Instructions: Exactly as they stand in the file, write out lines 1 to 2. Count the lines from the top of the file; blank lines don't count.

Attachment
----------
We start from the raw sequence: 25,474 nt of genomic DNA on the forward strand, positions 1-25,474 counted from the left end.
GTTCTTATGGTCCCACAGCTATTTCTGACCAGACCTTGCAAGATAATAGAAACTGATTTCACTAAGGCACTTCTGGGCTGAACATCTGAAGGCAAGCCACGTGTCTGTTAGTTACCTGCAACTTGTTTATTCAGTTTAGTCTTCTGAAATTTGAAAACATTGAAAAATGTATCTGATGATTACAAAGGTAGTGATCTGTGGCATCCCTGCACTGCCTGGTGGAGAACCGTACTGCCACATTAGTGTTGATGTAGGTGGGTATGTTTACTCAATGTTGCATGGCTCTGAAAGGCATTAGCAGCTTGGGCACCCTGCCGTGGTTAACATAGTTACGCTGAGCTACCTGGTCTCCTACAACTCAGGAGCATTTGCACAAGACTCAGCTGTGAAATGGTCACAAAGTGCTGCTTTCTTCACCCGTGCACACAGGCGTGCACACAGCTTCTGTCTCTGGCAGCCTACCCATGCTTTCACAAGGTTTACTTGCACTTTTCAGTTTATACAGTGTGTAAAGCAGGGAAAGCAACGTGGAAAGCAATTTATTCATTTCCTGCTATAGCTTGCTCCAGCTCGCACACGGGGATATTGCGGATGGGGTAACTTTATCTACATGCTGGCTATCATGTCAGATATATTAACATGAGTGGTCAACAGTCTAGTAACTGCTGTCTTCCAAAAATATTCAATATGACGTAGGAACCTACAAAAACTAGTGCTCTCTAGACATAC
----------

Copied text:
We start from the raw sequence: 25,474 nt of genomic DNA on the forward strand, positions 1-25,474 counted from the left end.
GTTCTTATGGTCCCACAGCTATTTCTGACCAGACCTTGCAAGATAATAGAAACTGATTTCACTAAGGCACTTCTGGGCTGAACATCTGAAGGCAAGCCACGTGTCTGTTAGTTACCTGCAACTTGTTTATTCAGTTTAGTCTTCTGAAATTTGAAAACATTGAAAAATGTATCTGATGATTACAAAGGTAGTGATCTGTGGCATCCCTGCACTGCCTGGTGGAGAACCGTACTGCCACATTAGTGTTGATGTAGGTGGGTATGTTTACTCAATGTTGCATGGCTCTGAAAGGCATTAGCAGCTTGGGCACCCTGCCGTGGTTAACATAGTTACGCTGAGCTACCTGGTCTCCTACAACTCAGGAGCATTTGCACAAGACTCAGCTGTGAAATGGTCACAAAGTGCTGCTTTCTTCACCCGTGCACACAGGCGTGCACACAGCTTCTGTCTCTGGCAGCCTACCCATGCTTTCACAAGGTTTACTTGCACTTTTCAGTTTATACAGTGTGTAAAGCAGGGAAAGCAACGTGGAAAGCAATTTATTCATTTCCTGCTATAGCTTGCTCCAGCTCGCACACGGGGATATTGCGGATGGGGTAACTTTATCTACATGCTGGCTATCATGTCAGATATATTAACATGAGTGGTCAACAGTCTAGTAACTGCTGTCTTCCAAAAATATTCAATATGACGTAGGAACCTACAAAAACTAGTGCTCTCTAGACATAC